Why do we need sleep?
Sleep has been called the 3rd pillar of health, right up there with healthy food and exercise.¹ So it’s important to get the right amount of good quality sleep every night.
Sleep is something we take for granted: until something stops us from getting it. Lack of it commonly results in daytime fatigue and slowed thought processes, but that’s not all. It’s also been linked to weight gain, susceptibility to colds and flu, high blood pressure, diabetes, and even a reduced lifespan.²
Poor sleep increases your risk of being involved in a car or work accident by 7 times.³
How to sleep well
Good habits are the key to improving the quality and quantity of your sleep. These habits, also called `sleep hygiene’ are proven to help people sleep better.
- Aim to go to bed at the same time each night. Try and have the same relaxing bedtime routine every night.
- Go out in the sun in the mornings as this will help keep your body clock working properly
- Finish dinner at least 2 hours before bed
- Make sure your bed is warm and comfortable
- Remove the TV, radio and phone from your bedroom
- Don’t let pets sleep in your room
- Dim the lights and avoid the blue light from computers and phones
- If you don’t fall asleep within 20-30 minutes, go and sit quietly in a darkened room. Don’t watch TV or do work. Go back to bed when you feel tired.
- See your doctor if your sleep problems persist
- Don’t rely on sleeping pills, unless a specific event is making it hard to sleep
- Don’t drink caffeinated drinks for at least 4 hours before bed
- Don’t smoke or drink alcohol near bedtime
- Don’t play computer games, watch TV or have arguments near bedtime
Common sleep disorders4,5
Sleep disorders are medical disorders that can have some serious affects on your health.
Snoring is a very common condition. About 30% of men and 9% of women snore habitually. It’s more common in smokers, people who are overweight, and those who drink alcohol. Snoring drives many partners of snorers from the bedroom and can cause relationship problems. Snoring can be effectively treated, so if your partner snores, don’t suffer in silence. Send your partner off to their doctor or dentist. Many people who snore actually have a condition called sleep apnea which can have serious consequences for their health if it’s not treated effectively.4,5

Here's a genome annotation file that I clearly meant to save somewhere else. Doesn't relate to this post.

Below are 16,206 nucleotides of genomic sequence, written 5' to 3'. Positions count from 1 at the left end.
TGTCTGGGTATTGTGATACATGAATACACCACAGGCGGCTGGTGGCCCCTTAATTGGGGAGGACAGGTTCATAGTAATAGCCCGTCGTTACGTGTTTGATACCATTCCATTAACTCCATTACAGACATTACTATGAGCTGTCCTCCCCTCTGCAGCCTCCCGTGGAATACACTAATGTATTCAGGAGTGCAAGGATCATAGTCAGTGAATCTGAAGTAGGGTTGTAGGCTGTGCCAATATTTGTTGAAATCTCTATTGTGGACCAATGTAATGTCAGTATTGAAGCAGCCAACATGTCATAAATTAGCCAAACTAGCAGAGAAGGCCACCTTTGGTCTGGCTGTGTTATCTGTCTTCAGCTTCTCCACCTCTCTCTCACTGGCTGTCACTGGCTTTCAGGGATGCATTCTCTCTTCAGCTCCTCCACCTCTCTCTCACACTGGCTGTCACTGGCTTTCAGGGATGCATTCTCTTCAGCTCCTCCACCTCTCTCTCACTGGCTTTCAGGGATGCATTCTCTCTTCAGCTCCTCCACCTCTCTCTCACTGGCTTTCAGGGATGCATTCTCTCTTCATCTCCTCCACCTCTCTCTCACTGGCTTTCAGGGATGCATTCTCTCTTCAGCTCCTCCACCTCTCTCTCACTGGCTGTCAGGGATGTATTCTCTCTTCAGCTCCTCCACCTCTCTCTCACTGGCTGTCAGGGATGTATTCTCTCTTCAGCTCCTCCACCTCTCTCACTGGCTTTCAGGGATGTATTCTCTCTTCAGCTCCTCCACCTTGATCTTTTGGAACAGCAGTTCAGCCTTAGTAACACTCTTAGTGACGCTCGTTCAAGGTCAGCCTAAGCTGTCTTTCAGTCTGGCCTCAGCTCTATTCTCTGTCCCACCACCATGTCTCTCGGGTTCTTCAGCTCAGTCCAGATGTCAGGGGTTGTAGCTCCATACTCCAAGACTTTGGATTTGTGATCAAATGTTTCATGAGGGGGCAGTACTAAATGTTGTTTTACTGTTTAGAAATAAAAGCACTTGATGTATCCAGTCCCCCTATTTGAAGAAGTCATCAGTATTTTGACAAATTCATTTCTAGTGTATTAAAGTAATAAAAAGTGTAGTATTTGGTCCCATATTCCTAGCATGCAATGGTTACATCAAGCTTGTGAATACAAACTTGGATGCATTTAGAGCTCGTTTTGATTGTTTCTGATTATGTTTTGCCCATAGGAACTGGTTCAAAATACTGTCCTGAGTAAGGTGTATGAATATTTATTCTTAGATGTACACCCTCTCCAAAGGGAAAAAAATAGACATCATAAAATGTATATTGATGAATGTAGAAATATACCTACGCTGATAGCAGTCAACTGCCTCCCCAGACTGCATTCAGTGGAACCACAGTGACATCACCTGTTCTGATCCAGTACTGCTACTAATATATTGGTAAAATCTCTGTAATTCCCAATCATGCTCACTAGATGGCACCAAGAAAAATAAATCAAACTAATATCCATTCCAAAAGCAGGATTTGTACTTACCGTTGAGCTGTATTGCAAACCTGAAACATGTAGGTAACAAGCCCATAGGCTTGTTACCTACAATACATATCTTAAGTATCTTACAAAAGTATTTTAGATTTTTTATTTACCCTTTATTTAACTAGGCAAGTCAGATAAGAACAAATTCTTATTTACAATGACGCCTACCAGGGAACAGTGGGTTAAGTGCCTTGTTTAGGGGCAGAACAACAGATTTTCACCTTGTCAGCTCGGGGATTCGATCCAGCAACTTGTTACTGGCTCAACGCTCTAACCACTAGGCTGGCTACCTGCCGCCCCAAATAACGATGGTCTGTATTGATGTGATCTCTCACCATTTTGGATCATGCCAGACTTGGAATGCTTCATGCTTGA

Sleep apnea is a condition where your breathing is interrupted when you sleep. It’s often associated with snoring. Effective treatment can help you sleep better and prevent the long-term health problems that it can cause.4,5
Insomnia can be induced by crying children, outside noises, body aches and pains, an uncomfortable bed, too much exposure to light at night, as well as dining late and drinking alcohol or caffeinated drinks in the evening.
Emotional stress, anxiety or worries are common causes of insomnia. Most people have experienced nights spent tossing and turning, trying to get their brains to turn off so they can go back to sleep. It’s catch 22 really, because the more you lie awake worrying, the more fatigued you’ll be next day, reducing your ability to solve the problems that have been keeping you awake!
Relationships can suffer when your bed partner can’t sleep, especially if their snoring and restlessness interrupts your rest.
To treat insomnia effectively, you first need to work out the cause. If you have trouble getting off to sleep, or if you keep waking up in the night and can’t get back to sleep, you should see your doctor. In addition to the everyday causes of insomnia, there are some specific disorders that your doctor can help you explore, that may be preventing you from getting the z-z-z’s you need for good health.
Other sleep disorders
- Restless legs is a feeling that makes people feel like constantly moving or stretching their legs. It can make it very difficult to get to sleep and stay asleep.
- Periodic limb movements are involuntary movements of the legs, and sometimes the arms, that can interfere with sleep.
- Narcolepsy is a disorder in which a person’s night time sleeping pattern is abnormal. They’re very sleepy during the day, and can fall asleep or briefly collapse without warning.
- Nightmares, night terrors and sleep walking. Children are often affected by these disorders, but they tend to grow out of them without treatment. If an adult is affected, they may benefit from cognitive behaviour therapy.
With the help of your doctor, you can work out what’s causing your problem. The doctor may recommend an assessment to help pinpoint the cause.